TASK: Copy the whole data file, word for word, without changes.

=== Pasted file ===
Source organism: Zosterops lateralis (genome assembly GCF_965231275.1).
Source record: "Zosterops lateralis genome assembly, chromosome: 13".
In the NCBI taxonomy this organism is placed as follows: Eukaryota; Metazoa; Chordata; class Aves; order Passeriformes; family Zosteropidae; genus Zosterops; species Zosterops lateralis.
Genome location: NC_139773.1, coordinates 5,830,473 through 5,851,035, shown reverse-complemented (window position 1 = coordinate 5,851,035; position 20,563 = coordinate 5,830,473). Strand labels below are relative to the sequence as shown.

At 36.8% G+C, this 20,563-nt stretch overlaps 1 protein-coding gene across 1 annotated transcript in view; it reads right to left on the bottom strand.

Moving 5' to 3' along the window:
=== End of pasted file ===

Source organism: Zosterops lateralis (genome assembly GCF_965231275.1).
Source record: "Zosterops lateralis genome assembly, chromosome: 13".
In the NCBI taxonomy this organism is placed as follows: Eukaryota; Metazoa; Chordata; class Aves; order Passeriformes; family Zosteropidae; genus Zosterops; species Zosterops lateralis.
Genome location: NC_139773.1, coordinates 5,830,473 through 5,851,035, shown reverse-complemented (window position 1 = coordinate 5,851,035; position 20,563 = coordinate 5,830,473). Strand labels below are relative to the sequence as shown.

At 36.8% G+C, this 20,563-nt stretch overlaps 1 protein-coding gene across 1 annotated transcript in view; it reads right to left on the bottom strand.

Moving 5' to 3' along the window: